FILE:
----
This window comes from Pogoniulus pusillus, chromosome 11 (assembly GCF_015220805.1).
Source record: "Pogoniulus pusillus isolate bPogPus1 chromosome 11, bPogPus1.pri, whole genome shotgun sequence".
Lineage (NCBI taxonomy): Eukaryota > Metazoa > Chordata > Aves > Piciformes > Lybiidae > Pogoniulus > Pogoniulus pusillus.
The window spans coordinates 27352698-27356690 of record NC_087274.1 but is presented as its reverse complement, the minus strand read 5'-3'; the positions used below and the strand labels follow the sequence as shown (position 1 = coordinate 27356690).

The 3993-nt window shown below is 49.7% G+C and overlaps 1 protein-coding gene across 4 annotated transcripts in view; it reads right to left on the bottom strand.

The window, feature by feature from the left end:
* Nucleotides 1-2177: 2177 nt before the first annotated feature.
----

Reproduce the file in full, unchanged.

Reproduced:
This window comes from Pogoniulus pusillus, chromosome 11 (assembly GCF_015220805.1).
Source record: "Pogoniulus pusillus isolate bPogPus1 chromosome 11, bPogPus1.pri, whole genome shotgun sequence".
Lineage (NCBI taxonomy): Eukaryota > Metazoa > Chordata > Aves > Piciformes > Lybiidae > Pogoniulus > Pogoniulus pusillus.
The window spans coordinates 27352698-27356690 of record NC_087274.1 but is presented as its reverse complement, the minus strand read 5'-3'; the positions used below and the strand labels follow the sequence as shown (position 1 = coordinate 27356690).

The 3993-nt window shown below is 49.7% G+C and overlaps 1 protein-coding gene across 4 annotated transcripts in view; it reads right to left on the bottom strand.

The window, feature by feature from the left end:
* Nucleotides 1-2177: 2177 nt before the first annotated feature.